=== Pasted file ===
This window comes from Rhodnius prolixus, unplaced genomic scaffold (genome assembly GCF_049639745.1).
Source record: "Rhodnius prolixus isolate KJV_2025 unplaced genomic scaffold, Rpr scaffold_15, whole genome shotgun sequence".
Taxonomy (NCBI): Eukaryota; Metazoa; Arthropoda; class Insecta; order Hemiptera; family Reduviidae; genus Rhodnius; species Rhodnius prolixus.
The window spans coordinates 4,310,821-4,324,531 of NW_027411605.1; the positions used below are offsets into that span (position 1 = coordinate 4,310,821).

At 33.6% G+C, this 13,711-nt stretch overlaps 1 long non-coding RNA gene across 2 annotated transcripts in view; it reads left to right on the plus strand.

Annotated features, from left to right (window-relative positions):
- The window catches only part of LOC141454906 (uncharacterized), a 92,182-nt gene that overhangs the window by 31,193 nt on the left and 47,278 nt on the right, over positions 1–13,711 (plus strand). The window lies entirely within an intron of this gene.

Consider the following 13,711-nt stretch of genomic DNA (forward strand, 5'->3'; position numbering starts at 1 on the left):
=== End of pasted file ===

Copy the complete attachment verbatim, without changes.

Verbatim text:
This window comes from Rhodnius prolixus, unplaced genomic scaffold (genome assembly GCF_049639745.1).
Source record: "Rhodnius prolixus isolate KJV_2025 unplaced genomic scaffold, Rpr scaffold_15, whole genome shotgun sequence".
Taxonomy (NCBI): Eukaryota; Metazoa; Arthropoda; class Insecta; order Hemiptera; family Reduviidae; genus Rhodnius; species Rhodnius prolixus.
The window spans coordinates 4,310,821-4,324,531 of NW_027411605.1; the positions used below are offsets into that span (position 1 = coordinate 4,310,821).

At 33.6% G+C, this 13,711-nt stretch overlaps 1 long non-coding RNA gene across 2 annotated transcripts in view; it reads left to right on the plus strand.

Annotated features, from left to right (window-relative positions):
- The window catches only part of LOC141454906 (uncharacterized), a 92,182-nt gene that overhangs the window by 31,193 nt on the left and 47,278 nt on the right, over positions 1–13,711 (plus strand). The window lies entirely within an intron of this gene.

Consider the following 13,711-nt stretch of genomic DNA (forward strand, 5'->3'; position numbering starts at 1 on the left):